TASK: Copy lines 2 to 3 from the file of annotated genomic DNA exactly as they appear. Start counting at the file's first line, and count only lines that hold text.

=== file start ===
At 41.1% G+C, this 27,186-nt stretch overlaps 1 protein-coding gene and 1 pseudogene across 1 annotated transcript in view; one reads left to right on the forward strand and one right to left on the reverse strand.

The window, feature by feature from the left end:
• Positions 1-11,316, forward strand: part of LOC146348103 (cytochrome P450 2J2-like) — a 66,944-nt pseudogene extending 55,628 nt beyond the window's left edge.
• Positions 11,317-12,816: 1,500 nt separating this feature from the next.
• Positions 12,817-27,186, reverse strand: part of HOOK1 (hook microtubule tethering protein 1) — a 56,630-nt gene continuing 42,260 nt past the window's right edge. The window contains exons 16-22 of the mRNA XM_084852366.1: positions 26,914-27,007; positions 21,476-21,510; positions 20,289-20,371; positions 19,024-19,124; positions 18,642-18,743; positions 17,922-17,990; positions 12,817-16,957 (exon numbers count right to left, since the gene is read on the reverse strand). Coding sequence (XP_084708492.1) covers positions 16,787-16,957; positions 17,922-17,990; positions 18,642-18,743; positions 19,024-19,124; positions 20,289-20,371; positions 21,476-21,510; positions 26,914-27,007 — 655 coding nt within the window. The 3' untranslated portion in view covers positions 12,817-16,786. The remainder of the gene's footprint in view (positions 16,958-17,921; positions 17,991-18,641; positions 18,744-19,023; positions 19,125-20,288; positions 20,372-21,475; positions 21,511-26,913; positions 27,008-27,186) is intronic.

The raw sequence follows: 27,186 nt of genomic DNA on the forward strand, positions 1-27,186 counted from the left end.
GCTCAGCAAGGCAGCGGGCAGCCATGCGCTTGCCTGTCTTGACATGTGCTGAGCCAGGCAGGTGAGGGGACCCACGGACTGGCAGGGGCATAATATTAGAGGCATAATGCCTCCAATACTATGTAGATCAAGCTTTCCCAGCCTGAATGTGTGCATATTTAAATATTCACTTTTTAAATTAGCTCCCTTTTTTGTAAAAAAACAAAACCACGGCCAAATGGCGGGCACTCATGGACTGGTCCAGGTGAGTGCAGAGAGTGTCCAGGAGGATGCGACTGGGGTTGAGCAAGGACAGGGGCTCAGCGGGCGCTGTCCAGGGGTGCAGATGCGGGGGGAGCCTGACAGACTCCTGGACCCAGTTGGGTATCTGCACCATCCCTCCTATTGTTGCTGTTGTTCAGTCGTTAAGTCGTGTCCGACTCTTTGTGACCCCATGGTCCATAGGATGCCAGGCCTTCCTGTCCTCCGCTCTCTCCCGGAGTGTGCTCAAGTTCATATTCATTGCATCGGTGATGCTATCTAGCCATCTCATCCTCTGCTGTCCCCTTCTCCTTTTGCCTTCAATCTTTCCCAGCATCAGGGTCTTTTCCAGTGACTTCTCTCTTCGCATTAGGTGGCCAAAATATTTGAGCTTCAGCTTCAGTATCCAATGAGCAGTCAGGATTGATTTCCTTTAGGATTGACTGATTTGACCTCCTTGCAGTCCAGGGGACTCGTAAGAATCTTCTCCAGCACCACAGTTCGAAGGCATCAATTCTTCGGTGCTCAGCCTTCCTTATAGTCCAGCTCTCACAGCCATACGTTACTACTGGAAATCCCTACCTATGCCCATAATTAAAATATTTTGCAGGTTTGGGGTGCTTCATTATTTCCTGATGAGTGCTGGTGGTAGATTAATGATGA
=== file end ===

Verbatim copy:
The window, feature by feature from the left end:
• Positions 1-11,316, forward strand: part of LOC146348103 (cytochrome P450 2J2-like) — a 66,944-nt pseudogene extending 55,628 nt beyond the window's left edge.